While a full-scale renovation of David Booth Kansas Memorial Stadium remains months or even years away and is still in the planning stages, big changes are happening to the venue anyway.
For one, Kansas fans are starting to fill it up.
KU officials told the Journal-World on Wednesday that nearly 12,000 new single-game tickets had been sold for Saturday’s 11 a.m. game against Duke since KU’s win at Houston last weekend.
Beyond that, administrators and KU facilities staff members are bracing to have the stadium at or near its capacity of 47,233 fans, and the fans themselves had blown up social media with campaigns begging Jayhawk fans everywhere to “Pack The Booth.”
“We’re obviously really excited about all of this,” Jason Booker, KU’s deputy athletic director for external affairs and revenue generation told the Journal-World on Wednesday. “Coach Leipold and his staff and players obviously are doing the work on the field and our team has been working hard off the field and behind the scenes to make sure everyone who comes on Saturday has a great experience.”
In addition to the stadium suddenly being packed, Kansas Athletics has invested some time, effort and money into giving a few of the concepts for the future of the stadium a trial run in the newly revamped Touchdown Club in the south end zone.
What used to be a luxury seating area with limited space and oversized recliners, now features four different options for fans to tap into a variety of experiences.
The Touchdown Club, which is larger, features tiered seating and is a complete overhaul of what was there before, includes four options available at different price points.
The Wave the Wheat patio appeals to a younger crowd and is more of a standing-room-only experience, with easy access to food and drink. One season ticket for that area costs $900.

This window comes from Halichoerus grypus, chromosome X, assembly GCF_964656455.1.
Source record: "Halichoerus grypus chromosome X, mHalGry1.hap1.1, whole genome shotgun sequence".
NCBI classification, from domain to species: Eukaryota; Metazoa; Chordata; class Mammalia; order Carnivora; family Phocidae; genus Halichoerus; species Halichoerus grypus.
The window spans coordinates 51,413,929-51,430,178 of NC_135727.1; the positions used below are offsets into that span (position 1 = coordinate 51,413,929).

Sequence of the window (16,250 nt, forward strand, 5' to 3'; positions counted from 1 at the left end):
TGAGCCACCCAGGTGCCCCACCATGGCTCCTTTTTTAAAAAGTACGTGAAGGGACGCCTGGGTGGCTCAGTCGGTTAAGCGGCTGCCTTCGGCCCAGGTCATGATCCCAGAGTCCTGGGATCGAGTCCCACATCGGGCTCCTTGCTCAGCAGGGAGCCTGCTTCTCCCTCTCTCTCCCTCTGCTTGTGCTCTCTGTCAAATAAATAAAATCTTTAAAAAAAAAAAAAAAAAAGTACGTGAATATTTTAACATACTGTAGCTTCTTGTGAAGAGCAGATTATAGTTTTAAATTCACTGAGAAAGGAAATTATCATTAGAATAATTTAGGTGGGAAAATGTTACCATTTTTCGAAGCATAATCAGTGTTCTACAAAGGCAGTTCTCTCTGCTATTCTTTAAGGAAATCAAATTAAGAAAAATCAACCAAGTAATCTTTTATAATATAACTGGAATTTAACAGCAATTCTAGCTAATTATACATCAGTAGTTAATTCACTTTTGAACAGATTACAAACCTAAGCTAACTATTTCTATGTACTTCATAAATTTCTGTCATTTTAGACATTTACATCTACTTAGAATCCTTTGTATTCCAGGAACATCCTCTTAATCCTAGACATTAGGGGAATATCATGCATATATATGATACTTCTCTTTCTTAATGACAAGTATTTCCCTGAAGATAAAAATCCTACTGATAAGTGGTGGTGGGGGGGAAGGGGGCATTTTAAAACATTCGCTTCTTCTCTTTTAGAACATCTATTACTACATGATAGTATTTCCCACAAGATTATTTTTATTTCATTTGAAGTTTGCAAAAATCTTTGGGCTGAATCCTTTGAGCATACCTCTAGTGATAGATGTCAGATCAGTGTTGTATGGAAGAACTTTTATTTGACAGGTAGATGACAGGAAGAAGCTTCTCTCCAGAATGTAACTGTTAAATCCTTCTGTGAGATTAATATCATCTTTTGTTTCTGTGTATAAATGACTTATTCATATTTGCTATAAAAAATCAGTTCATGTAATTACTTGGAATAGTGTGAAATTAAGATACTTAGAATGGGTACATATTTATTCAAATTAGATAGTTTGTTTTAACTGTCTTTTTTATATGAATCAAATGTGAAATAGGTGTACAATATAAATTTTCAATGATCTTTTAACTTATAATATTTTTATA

The club level includes regular seats with access to all-you-can-eat-and-drink concessions. One season ticket for that area costs $1,500.
There’s also the drink rail seating section, which features a stool and a spot at a bar-top and a front-row view of the action, with easy access to food and drink. One season ticket for the drink rail seats is $1,300.
Then there’s the Loge Seating, which features a several four-top tables that include their own television monitors for access to replays and other games and all-inclusive concessions. The price for four season tickets for that section is $6,600.
Further down, there are seven cabanas — all of which are sold out for 2022 — that seat up to 20 people and most closely resemble what the original Touchdown Club seating used to look like.
Booker said the Touchdown Club seats are sold out for Saturday and that only an extremely limited number of single tickets remain for the rest of the season.
While generating revenue was a big part of investing in redoing the area, Booker said it was equally as important to increase access to the space so KU fans who were interested could try out and get a firsthand look at the luxury seating options that might one day be available on a larger scale at a renovated Memorial Stadium.
“We had a decision of do we just keep rolling with what we’ve always done or do we go in and invest in it,” Booker told the Journal-World. “The only way we were going to generate more revenue out of the space was to get more people in there, and our main objective was to give more people the chance to experience the premium opportunity.”
Many of the options now available were featured in the recent stadium survey that Kansas Athletics sent out, and the idea of incorporating them all into the new-look Touchdown Club is to get real feedback about what fans like and do not like so they can play for the future.
All of the options were up and running for KU’s home opener against Tennessee Tech and Booker said the feedback from patrons was “really, really positive.”
“I think most people felt like it was a really plussed-up experience,” he said.
The public criticism of what KU has done with the Touchdown Club is that it’s merely a case of putting lipstick on a pig and Booker said KU’s administrators understand that point of view. He also made sure to point out that what’s there today represents a glimpse into what KU sees for its football future.
“We’re continuing to try to find ways to improve the stadium experience for our fans as we’re contemplating a renovated stadium,” he said. “We could sit idle and say, ‘Hey, we’re just going to kind of keep getting through it.’ But we’re trying to provide better amenities and better opportunities for people right now. It’s a temporary solution. We understand that. But it’s better than doing nothing.”